Now, in 2013, we finally have something to truly look forward to. 4K television. What makes 4K different than any other failed gimmick? Increased clarity and size. The same reasons we left VHS for DVD and DVD for Blu-ray. Only now has out technology finally caught up. Most digitally projected film is shot and projected at 4K resolutions. While not being able to release any other 2D technology before reaching cinema quality may make the TV industry shutter, it will provide consumers with huge piece of mind that they can comfortable settle into a medium.

This is all great for consumers in the present, but what does it mean for the the future of the industry? What new gimmick can be sold to us after 4K? 3D 4K? 8K? Roll back to 35mm? How will the TV and cable industry catchup and retool their studios and infrastructure to deliver 4K content? If 2 minutes of 4K footage takes 20 minutes to load over current broadband speeds, could this a step back for streaming content?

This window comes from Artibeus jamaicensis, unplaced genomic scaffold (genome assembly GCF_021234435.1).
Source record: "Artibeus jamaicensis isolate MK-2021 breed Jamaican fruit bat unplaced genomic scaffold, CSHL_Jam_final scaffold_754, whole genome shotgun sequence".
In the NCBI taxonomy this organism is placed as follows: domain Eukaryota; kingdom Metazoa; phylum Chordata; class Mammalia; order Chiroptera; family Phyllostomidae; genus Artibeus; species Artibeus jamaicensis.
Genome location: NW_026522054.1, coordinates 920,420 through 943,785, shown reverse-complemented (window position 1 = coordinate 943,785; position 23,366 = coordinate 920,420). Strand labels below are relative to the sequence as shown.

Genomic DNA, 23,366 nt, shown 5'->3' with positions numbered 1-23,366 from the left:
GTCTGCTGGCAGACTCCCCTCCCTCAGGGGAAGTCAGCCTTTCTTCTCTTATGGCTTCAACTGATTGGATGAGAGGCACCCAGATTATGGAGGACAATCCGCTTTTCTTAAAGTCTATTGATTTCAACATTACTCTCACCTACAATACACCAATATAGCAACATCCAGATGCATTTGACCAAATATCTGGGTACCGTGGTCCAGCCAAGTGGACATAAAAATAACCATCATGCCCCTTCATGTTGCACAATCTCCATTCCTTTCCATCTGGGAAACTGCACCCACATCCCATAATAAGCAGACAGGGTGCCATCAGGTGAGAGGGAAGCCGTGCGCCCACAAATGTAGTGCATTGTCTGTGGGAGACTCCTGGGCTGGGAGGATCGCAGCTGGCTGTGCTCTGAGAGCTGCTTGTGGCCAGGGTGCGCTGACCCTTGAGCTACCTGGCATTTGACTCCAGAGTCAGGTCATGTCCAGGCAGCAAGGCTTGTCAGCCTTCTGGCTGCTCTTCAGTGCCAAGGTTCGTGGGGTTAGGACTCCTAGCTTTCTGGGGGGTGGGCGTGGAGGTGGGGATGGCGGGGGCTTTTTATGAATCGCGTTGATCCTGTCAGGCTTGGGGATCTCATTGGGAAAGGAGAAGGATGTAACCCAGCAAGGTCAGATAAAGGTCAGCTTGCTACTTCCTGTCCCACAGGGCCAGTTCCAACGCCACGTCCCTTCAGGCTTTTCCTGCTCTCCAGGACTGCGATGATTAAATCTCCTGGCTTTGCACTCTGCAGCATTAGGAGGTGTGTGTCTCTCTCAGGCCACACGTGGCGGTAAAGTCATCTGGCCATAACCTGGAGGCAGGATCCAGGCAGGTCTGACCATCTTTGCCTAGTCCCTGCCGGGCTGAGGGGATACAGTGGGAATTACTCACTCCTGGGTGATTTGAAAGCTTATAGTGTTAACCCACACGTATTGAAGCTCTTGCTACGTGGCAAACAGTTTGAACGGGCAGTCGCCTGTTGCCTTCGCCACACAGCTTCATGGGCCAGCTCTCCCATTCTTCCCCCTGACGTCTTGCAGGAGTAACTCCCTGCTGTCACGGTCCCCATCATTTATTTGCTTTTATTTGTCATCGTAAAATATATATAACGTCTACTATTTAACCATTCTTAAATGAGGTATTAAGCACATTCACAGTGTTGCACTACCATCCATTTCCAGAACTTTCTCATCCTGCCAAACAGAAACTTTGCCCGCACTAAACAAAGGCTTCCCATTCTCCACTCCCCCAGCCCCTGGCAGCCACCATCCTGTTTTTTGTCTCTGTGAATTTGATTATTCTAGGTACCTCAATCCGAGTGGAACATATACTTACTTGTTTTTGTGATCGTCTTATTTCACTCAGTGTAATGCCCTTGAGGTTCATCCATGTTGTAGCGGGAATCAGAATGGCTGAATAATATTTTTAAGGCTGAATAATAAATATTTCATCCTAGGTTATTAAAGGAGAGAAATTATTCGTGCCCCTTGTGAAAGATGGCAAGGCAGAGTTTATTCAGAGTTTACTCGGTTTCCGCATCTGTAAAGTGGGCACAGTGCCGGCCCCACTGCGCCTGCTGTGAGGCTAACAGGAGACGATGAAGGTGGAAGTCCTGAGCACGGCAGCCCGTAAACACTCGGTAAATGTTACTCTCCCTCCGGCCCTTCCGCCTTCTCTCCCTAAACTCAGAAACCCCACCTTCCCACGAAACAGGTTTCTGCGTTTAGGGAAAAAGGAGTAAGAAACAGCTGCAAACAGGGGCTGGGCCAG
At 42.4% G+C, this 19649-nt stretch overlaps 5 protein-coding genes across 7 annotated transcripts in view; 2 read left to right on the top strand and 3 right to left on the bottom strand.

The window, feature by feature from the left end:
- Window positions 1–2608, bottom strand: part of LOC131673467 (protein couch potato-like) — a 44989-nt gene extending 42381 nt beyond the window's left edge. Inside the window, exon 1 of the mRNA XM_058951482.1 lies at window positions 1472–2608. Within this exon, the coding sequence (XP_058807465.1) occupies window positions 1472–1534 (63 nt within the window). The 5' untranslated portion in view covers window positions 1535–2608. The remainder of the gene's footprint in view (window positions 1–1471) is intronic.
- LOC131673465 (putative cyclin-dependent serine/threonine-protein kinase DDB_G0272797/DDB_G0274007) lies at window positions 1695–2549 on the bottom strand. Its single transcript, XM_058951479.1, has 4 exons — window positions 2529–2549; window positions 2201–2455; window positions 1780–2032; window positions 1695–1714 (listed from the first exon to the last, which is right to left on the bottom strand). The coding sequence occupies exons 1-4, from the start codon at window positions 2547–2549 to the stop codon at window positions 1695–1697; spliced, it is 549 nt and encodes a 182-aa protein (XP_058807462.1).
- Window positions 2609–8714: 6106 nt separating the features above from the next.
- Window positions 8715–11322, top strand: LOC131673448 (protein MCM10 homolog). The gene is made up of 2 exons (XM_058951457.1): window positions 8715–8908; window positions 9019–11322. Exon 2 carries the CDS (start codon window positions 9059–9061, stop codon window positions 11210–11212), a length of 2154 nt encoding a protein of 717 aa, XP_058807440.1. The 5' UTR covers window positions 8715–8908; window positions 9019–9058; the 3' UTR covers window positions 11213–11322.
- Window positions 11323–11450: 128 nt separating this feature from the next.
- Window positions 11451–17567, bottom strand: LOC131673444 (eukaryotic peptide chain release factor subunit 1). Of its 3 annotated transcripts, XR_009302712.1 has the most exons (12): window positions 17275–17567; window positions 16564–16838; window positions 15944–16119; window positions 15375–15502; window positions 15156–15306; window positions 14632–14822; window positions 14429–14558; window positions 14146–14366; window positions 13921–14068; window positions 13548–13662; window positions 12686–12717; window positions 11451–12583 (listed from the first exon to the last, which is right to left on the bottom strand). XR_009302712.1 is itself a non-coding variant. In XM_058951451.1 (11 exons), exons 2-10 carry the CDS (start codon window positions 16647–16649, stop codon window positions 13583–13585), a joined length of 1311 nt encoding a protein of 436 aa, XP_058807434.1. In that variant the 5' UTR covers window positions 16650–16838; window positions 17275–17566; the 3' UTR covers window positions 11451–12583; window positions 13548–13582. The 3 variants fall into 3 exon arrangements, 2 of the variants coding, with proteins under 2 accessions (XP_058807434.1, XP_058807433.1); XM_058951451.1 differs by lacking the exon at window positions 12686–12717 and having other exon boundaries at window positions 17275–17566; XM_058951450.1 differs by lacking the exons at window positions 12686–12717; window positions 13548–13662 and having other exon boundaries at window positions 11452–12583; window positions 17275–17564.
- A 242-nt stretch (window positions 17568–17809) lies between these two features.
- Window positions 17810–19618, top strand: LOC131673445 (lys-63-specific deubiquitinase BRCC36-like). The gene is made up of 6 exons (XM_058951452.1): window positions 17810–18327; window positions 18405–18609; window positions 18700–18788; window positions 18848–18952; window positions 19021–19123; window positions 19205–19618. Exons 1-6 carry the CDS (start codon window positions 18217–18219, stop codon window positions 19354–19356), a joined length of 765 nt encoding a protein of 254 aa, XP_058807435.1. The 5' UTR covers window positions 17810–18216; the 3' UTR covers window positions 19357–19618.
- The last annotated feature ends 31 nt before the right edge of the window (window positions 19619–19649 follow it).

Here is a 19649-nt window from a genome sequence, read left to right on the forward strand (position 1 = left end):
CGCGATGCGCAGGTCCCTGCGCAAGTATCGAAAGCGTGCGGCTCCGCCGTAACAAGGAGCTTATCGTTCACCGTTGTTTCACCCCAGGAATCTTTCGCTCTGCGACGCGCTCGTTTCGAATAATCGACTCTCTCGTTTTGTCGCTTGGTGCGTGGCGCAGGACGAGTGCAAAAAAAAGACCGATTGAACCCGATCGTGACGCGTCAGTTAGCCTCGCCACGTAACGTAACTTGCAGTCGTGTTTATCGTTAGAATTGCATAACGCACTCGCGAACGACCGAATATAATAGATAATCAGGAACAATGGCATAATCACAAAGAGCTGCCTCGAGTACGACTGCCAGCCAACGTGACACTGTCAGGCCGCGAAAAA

Sony has already announced that they will be offering “Mastered in 4K” Blu-ray discs (upscaled 1080 content). With the rights and a cornerstone on Blu-ray, Sony is sure to be first to market with true 4K physical media. I would not be surprised if 4K ends up to be the backbone of the imminent Playstation 4. While the initial prices for these TVs are a bit lofty, we should all be wise enough to realize that prices will begin to fall in the next few years, making these behemoths affordable for the average consumer.

So why am I so excited? The digital cinema standard of 4K will now be in our households. 4K is not a gimmick but a quality of picture and resolution we’ve had to buy a ticket to view. Until I am able to afford an IMAX screen, projector, and reels, I will be content with 4K quality. The gimmicks of yesteryear that were staving off the inevitably of 4K enabled TVs may finally be over! That is until TV manufacturers find the next wave of gimmicks (or until James Cameron decides we need to live in Pandora… oh wait). Wave goodbye to the HD catch-phrase. 4K is here… and here to stay for a long while.